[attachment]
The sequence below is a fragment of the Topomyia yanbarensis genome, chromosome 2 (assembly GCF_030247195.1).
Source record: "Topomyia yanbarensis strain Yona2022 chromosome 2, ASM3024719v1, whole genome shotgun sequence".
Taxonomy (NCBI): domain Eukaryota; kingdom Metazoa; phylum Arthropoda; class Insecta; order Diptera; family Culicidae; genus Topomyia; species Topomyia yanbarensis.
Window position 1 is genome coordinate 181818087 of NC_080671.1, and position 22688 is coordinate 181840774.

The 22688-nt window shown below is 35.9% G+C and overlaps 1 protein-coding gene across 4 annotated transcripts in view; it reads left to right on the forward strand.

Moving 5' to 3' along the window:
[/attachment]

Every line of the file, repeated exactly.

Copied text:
The sequence below is a fragment of the Topomyia yanbarensis genome, chromosome 2 (assembly GCF_030247195.1).
Source record: "Topomyia yanbarensis strain Yona2022 chromosome 2, ASM3024719v1, whole genome shotgun sequence".
Taxonomy (NCBI): domain Eukaryota; kingdom Metazoa; phylum Arthropoda; class Insecta; order Diptera; family Culicidae; genus Topomyia; species Topomyia yanbarensis.
Window position 1 is genome coordinate 181818087 of NC_080671.1, and position 22688 is coordinate 181840774.

The 22688-nt window shown below is 35.9% G+C and overlaps 1 protein-coding gene across 4 annotated transcripts in view; it reads left to right on the forward strand.

Moving 5' to 3' along the window: